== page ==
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More Than 600 Hospitalized For COVID-19 For the First Time In SC. Charleston Area ‘In The Red Zone’

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For the sixth consecutive day, COVID-19 hospitalizations in South Carolina have increased — representing a potentially dangerous trend as the state enters a crucial period in the pandemic, according to health experts.

On Wednesday, 607 COVID-19 patients were hospitalized across South Carolina, according to the South Carolina Department of Health and Environmental Control (SCDHEC). This is the highest number reported since the state began tracking the metric in early May.

Wednesday’s reported coronavirus hospitalizations are up 16 percent from the previous 7-day average and up 26 percent from the daily average two weeks ago.

Take a look below (note the empty spaces indicate days in which SCDHEC did not report hospitalization numbers).

South Carolina has been named in several national news articles recently as one of a handful of states seeing increasing hospitalization numbers. Specifically, Vox named it one of “8 states that experts worry are the new Covid-19 hot spots” due to increasing cases, test positivity rates, and hospitalizations.

South Carolina was one of the first states to lift COVID-19 lockdowns and open businesses, beginning on May 4.

For the first time in this pandemic, a South Carolina county reached reported 100 percent hospital bed capacity. Chester County, South Carolina — which only has reported 127 cases total and one confirmed death — showed its hospitals were at capacity Tuesday, according to SCDHEC.

Beaufort County showed the second highest hospital bed occupancy rate at 86 percent capacity.

Beaufort County includes Hilton Head Island, where the RBC Heritage PGA tournament will be played without spectators this week. Hilton Head’s COVID-19 cases have nearly quadrupled since Memorial Day, particularly around the point tourism surged on the island.

Charleston region

The Charleston region is another area of particular concern for experts, according to the the Medical University of South Carolina’s COVID-19 Epidemiology Intelligence Project.

A news release from MUSC indicates the tri-county Charleston region (including Berkeley, Charleston and Dorchester counties) is headed for dangerous territory, but it is not too late.

“We have three key indicators in the red zone now. One, the growth rate of infections has surpassed 5%. It’s now 5.3%,” Michael Sweat, Ph.D., who leads the COVID-19 tracking team at MUSC said. “The previous week’s growth rate was 3.6%, which kept it in the yellow zone.”

“Two, we’ve had two weeks of increases in the number of cases,” Sweat said

“And three, we have an indicator that relates to the number of cases per population,” Sweat said in the release. “So when you get more than five per every 10,000 residents in a week, that triggers a red. For our population size in Charleston, that five per 10,000 equals 388 cases in a week. We just had 589 cases in a week. So that went red as well.”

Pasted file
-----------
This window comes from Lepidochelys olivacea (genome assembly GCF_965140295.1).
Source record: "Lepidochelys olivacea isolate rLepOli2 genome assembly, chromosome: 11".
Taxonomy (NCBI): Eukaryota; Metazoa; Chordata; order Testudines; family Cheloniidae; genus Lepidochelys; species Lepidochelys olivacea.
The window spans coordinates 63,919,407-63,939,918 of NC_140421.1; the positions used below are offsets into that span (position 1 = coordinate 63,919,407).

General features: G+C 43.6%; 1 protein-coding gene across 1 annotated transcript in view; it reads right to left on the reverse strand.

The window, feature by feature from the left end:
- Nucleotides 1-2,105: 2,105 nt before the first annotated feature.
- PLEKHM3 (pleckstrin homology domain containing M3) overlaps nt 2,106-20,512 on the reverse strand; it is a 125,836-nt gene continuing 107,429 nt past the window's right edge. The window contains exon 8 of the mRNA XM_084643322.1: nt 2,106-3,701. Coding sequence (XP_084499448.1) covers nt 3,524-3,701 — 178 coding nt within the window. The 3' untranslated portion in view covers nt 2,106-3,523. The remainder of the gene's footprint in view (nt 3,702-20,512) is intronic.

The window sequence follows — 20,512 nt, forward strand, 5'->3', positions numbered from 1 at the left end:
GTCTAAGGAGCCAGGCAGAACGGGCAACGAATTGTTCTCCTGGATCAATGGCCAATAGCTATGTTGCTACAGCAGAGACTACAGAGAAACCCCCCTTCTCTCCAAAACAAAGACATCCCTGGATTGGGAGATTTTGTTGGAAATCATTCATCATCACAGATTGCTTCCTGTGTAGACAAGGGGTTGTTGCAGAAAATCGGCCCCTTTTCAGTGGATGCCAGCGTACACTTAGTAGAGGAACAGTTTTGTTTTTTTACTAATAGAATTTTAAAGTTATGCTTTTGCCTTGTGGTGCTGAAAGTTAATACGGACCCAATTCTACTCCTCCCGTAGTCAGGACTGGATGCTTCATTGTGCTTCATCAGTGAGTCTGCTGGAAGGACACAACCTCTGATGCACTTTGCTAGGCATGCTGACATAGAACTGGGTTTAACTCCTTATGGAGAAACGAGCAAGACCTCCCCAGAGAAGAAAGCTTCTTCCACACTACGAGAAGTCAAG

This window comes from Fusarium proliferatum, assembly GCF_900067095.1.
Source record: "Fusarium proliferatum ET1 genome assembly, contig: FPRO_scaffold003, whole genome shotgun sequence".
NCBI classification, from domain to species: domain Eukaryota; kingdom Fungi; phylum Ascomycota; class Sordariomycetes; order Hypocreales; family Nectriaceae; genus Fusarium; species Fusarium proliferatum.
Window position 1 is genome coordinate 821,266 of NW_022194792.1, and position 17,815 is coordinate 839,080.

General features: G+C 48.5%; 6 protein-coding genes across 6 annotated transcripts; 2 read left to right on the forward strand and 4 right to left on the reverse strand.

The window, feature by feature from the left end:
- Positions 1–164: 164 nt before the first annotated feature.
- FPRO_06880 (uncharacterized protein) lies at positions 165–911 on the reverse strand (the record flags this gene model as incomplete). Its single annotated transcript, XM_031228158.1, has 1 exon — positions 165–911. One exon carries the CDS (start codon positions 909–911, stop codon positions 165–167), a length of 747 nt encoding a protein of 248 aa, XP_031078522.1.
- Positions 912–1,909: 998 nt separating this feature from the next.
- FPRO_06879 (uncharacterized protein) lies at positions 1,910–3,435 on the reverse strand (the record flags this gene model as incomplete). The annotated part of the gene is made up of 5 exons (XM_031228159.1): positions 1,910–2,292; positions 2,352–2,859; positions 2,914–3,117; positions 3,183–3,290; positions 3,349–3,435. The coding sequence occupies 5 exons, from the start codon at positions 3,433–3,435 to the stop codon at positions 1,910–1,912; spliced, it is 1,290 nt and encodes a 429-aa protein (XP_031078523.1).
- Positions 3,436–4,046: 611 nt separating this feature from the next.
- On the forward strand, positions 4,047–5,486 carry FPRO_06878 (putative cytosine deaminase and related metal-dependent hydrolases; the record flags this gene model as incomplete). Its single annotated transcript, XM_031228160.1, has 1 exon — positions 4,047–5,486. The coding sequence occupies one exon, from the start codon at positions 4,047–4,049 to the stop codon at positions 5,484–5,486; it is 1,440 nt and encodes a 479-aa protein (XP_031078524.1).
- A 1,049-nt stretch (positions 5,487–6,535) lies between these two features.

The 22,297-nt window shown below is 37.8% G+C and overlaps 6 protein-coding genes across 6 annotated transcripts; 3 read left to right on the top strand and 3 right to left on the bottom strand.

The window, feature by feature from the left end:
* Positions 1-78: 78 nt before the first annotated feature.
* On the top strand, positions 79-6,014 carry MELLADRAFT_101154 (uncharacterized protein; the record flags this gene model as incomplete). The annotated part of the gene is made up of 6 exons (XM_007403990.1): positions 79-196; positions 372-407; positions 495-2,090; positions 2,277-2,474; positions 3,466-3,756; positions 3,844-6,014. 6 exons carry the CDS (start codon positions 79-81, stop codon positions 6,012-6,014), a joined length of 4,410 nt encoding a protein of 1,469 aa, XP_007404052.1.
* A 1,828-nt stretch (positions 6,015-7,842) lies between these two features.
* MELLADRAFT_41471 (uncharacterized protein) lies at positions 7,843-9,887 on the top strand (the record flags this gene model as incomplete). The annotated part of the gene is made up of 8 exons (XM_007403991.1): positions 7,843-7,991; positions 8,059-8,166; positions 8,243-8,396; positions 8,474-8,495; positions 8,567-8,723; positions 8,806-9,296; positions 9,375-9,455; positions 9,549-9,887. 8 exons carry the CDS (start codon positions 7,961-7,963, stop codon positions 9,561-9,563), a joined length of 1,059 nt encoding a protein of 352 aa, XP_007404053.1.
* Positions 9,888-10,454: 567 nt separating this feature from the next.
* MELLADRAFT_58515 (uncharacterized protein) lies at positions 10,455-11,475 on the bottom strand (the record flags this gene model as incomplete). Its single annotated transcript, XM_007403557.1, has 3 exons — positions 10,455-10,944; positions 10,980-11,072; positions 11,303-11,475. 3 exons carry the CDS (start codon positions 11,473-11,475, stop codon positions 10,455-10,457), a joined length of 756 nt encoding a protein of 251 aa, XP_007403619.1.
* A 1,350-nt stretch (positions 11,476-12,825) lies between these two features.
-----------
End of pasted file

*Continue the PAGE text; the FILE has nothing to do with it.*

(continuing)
Sweat urged in the release that now is the time to take the virus seriously — because it is still manageable considering there is still “plenty of hospital space.”

“People need to know that it’s growing all of a sudden, and quickly,” Sweat said in the news release. “Every percentage point increase just magnifies the challenge of getting it back down again.”

According to SCDHEC, Horry, Chesterfield, Chester York, Spartanburg, Anderson, Marion, Orangeburg, Lexington, and Sumter counties are reporting more than 75 percent hospital bed occupancy.

“As of this morning, 3,087 inpatient hospital beds are available and 7,411 are in use, which is a 70.59% statewide hospital bed utilization rate. Of the 7,411 inpatient beds currently used, 607 are occupied by patients who have either tested positive or are under investigation for COVID-19,” SCDHEC said in its release Wednesday.

Increasing cases.. not due to testing

SCDHEC announced 577 new cases and 10 deaths Wednesday as daily reported cases have been mostly ticking upward for the last few weeks — increasing at higher rates than most of the country.

Take a look at the daily cases reported since March 6.

For the past 14 days, South Carolina officials have reported more than 350 daily COVID-19 cases. Keep in mind, before May 30, South Carolina hadn’t reported more than 300 new daily cases ever.

In April, South Carolina averaged 170 COVID-19 cases per day. In May, that number jumped to 190 cases per day. So far in June, that number surged to an average of 509 new coronavirus cases per day.

The recent surge is not due to the state’s expanded testing. South Carolina still ranked 40th in the nation this week when it comes to coronavirus testing per capita, according to data from The Covid Tracking Project.

The percentage of positive case per test has also been ticking upward, another alarming sign that COVID-19 isn’t anywhere near contained in South Carolina.

On Tuesday, 13.1 percent of tests had positive results.

COVID-19 Percent Positive 14-Day Molecular 06.17.2020

In total, more than 20,000 have tested positive for COVID-19 in South Carolina and 617 people have died.

On Wednesday, “nine of the deaths occurred in elderly individuals from Beaufort (1), Berkeley (1), Colleton (1), Greenville (1), Horry (1), Lancaster (1), Lexington (2), and York (1) counties, and one (1) death occurred in an middle-aged individual from Charleston County,” the press release said.

So far this month, South Carolina has averaged about seven deaths per day, which is down from May at about 8 COVID-19 deaths per day, but up from April which averaged 6 deaths per day.

The recovery rate for those who have tested positive for coronavirus has decreased in the last week, dropping four percentage points from 83 percent last Monday to 79 percent this week.

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